M-5

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My Grandfather and uncle were large farmers (for the time) my first jobs as a young child was going around the electric fence with a hoe and a scoop cut from a Clorox bottle to clean the dirt out of water troughs and cleaning afterbirth out of farrowing house . then driving tractors laying irrigation pipe , making feed and the steady progression in jobs as I got older. I Got a Holstein milk cow and my GIL had a couple of orphan calves that year that I took . I picked up a few old cows as i had a few dollars which wasn't very often back then but as I made more money I bought a couple of small herds and culled had bought more .
 

shaz

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Grew up on a 30 acre hobby farm about 10 miles north of Huntsville Al. Decided to get back into farming around 2001 so I just cut hay for a while. Started this farm in Tn in 2005 on some of my dad's land then bought 173 acres that joined it. Bought another 25 acre hay field across the hwy in 2008.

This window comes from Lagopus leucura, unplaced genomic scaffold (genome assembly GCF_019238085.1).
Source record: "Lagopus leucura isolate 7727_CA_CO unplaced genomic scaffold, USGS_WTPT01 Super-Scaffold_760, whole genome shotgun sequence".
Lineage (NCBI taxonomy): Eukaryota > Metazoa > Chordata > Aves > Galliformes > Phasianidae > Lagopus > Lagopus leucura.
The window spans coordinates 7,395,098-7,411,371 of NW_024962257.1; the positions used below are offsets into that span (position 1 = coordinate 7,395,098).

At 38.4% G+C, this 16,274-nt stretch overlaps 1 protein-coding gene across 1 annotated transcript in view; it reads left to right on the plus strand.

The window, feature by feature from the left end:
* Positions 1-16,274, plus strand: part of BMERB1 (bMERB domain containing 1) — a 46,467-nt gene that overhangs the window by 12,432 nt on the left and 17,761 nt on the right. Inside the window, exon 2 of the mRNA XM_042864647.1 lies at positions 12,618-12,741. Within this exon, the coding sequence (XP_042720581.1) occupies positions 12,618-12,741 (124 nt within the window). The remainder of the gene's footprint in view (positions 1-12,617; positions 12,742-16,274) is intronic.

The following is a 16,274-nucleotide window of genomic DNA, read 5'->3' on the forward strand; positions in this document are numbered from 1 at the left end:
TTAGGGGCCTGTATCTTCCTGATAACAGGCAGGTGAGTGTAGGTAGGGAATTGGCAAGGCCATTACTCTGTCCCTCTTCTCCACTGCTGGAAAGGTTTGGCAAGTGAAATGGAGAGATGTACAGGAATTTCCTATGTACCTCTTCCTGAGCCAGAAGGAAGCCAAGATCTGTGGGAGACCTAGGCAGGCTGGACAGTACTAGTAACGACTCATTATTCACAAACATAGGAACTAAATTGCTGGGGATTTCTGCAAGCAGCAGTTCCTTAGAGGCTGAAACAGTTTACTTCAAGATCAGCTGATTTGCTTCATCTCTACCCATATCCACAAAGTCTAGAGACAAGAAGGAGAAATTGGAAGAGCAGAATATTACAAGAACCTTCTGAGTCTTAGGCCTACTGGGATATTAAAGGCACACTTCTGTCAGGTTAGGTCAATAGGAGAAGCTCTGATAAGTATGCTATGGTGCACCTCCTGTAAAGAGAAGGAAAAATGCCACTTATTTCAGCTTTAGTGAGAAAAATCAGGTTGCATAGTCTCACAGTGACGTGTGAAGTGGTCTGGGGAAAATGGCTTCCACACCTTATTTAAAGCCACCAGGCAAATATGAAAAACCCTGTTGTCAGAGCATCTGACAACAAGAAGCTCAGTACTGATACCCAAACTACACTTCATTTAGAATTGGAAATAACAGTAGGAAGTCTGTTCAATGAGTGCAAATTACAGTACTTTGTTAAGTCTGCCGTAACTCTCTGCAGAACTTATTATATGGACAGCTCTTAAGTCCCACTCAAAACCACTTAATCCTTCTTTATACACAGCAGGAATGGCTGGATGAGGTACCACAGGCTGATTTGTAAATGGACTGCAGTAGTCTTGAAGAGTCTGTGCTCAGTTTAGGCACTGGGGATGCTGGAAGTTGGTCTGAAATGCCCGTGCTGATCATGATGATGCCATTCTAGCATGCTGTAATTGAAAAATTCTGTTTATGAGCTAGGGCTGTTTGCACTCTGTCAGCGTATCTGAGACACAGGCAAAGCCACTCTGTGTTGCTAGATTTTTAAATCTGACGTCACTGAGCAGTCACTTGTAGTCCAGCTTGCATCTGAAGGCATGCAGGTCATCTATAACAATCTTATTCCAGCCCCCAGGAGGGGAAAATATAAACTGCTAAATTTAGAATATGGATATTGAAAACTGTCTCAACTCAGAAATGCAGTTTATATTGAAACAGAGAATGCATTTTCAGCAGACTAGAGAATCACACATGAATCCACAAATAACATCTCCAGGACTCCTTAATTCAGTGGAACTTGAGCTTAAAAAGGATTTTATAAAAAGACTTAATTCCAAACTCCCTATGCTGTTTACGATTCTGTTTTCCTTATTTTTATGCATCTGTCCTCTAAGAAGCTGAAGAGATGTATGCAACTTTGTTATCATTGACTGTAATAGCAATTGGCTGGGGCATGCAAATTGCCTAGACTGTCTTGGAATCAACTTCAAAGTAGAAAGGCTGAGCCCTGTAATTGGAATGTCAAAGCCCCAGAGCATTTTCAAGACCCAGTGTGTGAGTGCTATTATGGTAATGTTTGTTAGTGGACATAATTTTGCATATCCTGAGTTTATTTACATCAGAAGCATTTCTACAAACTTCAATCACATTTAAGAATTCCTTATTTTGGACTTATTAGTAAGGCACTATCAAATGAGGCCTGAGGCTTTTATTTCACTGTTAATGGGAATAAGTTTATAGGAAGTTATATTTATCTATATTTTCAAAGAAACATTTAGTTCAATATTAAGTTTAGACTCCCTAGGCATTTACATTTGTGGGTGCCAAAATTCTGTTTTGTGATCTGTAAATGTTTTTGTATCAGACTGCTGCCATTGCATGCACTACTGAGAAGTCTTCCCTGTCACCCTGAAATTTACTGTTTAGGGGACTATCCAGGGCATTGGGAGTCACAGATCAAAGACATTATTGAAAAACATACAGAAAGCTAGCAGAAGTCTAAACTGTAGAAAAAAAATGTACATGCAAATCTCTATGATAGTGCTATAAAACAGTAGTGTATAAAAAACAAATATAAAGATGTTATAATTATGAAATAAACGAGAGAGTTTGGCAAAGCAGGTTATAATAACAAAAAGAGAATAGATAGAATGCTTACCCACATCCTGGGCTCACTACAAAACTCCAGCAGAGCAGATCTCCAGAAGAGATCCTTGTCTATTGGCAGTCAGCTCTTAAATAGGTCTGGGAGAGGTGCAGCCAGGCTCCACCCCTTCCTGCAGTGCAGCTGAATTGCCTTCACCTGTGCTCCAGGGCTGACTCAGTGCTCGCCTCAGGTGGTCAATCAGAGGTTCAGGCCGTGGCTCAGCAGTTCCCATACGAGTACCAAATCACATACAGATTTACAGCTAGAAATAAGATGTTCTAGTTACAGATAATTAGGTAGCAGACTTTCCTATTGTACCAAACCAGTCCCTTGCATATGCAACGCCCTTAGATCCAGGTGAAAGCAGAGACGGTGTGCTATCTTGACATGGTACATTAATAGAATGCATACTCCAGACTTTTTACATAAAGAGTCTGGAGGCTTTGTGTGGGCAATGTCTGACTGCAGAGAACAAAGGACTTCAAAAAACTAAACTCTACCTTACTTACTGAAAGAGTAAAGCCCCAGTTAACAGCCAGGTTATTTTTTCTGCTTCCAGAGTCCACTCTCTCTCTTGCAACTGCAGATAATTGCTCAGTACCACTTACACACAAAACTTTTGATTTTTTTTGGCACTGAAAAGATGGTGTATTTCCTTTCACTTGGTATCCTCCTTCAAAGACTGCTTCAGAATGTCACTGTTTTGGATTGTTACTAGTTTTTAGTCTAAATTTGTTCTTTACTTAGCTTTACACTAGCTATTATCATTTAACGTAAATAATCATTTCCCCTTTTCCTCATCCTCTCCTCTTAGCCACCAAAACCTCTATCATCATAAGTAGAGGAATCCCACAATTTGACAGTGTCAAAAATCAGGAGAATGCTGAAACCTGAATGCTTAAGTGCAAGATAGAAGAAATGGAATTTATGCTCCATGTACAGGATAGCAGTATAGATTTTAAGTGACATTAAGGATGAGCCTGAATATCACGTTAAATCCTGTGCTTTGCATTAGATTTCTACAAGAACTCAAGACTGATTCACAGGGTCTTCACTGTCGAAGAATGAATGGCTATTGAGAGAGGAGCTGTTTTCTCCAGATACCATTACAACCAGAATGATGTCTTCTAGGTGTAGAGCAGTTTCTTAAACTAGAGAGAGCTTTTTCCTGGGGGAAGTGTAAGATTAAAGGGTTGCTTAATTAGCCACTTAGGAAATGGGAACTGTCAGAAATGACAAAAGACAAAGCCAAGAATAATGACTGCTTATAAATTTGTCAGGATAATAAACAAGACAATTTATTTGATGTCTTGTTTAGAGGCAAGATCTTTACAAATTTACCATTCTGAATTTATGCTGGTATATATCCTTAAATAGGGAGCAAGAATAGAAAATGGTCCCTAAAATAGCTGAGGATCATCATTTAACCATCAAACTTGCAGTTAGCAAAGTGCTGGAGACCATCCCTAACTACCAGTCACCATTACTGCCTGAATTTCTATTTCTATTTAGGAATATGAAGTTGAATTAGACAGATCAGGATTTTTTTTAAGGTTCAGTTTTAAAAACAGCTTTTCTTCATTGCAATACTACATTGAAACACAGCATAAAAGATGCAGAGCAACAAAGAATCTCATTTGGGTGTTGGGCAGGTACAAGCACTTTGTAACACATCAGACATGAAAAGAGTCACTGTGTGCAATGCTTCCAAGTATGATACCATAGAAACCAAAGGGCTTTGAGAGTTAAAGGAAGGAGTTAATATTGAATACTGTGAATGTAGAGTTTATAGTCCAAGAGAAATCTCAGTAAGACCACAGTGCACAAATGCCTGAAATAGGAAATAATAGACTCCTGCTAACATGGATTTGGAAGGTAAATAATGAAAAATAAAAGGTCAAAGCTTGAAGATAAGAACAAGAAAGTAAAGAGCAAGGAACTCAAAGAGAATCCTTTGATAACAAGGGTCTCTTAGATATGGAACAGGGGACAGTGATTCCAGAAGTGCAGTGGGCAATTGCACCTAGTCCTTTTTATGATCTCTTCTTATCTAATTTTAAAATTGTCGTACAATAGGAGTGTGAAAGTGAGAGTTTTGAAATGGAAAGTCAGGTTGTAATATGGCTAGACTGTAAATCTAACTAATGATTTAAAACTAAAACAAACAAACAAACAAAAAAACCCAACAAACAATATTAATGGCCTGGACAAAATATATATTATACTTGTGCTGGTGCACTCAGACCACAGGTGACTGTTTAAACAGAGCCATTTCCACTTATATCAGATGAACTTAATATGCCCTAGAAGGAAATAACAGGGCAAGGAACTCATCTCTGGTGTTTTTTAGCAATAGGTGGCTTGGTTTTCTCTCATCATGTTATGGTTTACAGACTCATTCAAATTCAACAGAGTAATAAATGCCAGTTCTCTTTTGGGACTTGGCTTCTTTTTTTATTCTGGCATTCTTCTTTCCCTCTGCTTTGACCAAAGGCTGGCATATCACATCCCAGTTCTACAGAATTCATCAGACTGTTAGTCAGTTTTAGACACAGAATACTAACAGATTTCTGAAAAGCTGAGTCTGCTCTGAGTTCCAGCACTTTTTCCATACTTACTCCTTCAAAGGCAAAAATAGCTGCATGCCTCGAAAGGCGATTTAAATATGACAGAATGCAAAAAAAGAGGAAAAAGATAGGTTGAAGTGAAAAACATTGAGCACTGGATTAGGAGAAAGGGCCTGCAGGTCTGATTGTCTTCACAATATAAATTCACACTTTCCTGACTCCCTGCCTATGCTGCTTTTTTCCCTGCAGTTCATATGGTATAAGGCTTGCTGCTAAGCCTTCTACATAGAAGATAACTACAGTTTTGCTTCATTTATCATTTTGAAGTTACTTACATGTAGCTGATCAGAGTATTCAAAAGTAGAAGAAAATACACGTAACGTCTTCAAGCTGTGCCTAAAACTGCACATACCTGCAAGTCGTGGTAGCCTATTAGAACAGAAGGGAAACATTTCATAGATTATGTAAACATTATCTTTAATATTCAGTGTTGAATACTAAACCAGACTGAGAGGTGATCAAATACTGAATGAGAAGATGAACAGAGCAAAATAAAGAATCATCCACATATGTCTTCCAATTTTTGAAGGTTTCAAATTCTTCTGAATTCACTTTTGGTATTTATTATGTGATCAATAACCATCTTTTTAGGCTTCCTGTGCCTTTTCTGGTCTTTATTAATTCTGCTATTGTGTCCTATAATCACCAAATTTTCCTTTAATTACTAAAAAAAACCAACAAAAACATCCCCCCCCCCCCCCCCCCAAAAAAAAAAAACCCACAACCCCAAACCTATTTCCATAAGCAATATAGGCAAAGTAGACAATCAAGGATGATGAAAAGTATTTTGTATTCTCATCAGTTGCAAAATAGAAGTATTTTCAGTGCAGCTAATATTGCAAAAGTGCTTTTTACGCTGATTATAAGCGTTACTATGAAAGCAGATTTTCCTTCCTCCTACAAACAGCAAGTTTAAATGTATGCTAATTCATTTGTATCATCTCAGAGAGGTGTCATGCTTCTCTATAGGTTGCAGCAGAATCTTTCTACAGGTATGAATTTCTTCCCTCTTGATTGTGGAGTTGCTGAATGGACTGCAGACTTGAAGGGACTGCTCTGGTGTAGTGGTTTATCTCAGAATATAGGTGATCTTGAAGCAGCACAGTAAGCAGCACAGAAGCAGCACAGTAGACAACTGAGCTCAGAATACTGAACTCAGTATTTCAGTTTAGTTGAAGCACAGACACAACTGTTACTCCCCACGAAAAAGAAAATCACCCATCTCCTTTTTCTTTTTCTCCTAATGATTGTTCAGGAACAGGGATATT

I'm in the cow calf business but have no breeding strategy. The farm is profitable because I don't feed hay until sometime in Jan.
 

Dave

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My Dad bought me a day old Holstein bull calf when I was in second grade. By the time I graduated from high school I owned enough cattle to pay for two years of college. Life happened and I chased other things. But I always had a few cows. I listened too much to those who said it couldn't be done. So I never tried. In my mid 50's I decided to run more than a hand full of cows. To all those who say it can't be done. You are wrong. I wish I hadn't waited 30 years to chase my dream.
 

Aaron

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OwnedByTheCow":1xiibq2j said:
I've been thinking about the question for myself a lot recently. With considering college or not and how I'm going to manage making it so my life never sees a day without cows. Unfortunately it seems as though the only financially reasonable options to get a farm are to either mary into cattle or convince someone into letting me have their farm.

It makes me wonder, how did y'all get into farming and how are you making your operations work?

If you go to college, don't go too far away so you can always come home to visit relatively easily. If you are further away, or can't get back home as often, and have a vehicle, you can go to country auctions, production sales, etc. to satisfy a weekend farm craving. I did that quite often. Sure makes weekend more enjoyable than sitting in dorm room studying. Gives you motivation to have all your school work wrapped up before weekend. Also won't take long for a country boy to take notice in you at these rural functions and then you will have solved your current farm ownership dilemma!